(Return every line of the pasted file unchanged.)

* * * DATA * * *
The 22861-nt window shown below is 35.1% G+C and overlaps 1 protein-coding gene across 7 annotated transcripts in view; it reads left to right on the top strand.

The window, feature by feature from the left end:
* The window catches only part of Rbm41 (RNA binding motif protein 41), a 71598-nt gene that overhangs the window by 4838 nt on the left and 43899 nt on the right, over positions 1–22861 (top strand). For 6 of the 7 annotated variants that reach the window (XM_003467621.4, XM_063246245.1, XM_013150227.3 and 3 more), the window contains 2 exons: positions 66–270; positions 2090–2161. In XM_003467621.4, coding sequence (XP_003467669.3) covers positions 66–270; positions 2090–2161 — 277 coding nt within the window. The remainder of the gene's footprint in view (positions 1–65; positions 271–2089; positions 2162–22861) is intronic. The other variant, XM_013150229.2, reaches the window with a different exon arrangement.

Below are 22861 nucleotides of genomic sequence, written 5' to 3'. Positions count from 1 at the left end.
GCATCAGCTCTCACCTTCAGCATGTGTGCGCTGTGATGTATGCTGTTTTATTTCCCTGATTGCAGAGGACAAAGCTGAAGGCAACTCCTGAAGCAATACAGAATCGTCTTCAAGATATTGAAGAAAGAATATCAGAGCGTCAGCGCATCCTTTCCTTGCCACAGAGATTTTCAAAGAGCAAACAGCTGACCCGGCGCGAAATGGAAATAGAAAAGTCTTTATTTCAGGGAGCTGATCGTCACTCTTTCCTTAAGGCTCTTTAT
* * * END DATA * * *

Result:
The 22861-nt window shown below is 35.1% G+C and overlaps 1 protein-coding gene across 7 annotated transcripts in view; it reads left to right on the top strand.

The window, feature by feature from the left end:
* The window catches only part of Rbm41 (RNA binding motif protein 41), a 71598-nt gene that overhangs the window by 4838 nt on the left and 43899 nt on the right, over positions 1–22861 (top strand). For 6 of the 7 annotated variants that reach the window (XM_003467621.4, XM_063246245.1, XM_013150227.3 and 3 more), the window contains 2 exons: positions 66–270; positions 2090–2161. In XM_003467621.4, coding sequence (XP_003467669.3) covers positions 66–270; positions 2090–2161 — 277 coding nt within the window. The remainder of the gene's footprint in view (positions 1–65; positions 271–2089; positions 2162–22861) is intronic. The other variant, XM_013150229.2, reaches the window with a different exon arrangement.

Below are 22861 nucleotides of genomic sequence, written 5' to 3'. Positions count from 1 at the left end.
GCATCAGCTCTCACCTTCAGCATGTGTGCGCTGTGATGTATGCTGTTTTATTTCCCTGATTGCAGAGGACAAAGCTGAAGGCAACTCCTGAAGCAATACAGAATCGTCTTCAAGATATTGAAGAAAGAATATCAGAGCGTCAGCGCATCCTTTCCTTGCCACAGAGATTTTCAAAGAGCAAACAGCTGACCCGGCGCGAAATGGAAATAGAAAAGTCTTTATTTCAGGGAGCTGATCGTCACTCTTTCCTTAAGGCTCTTTAT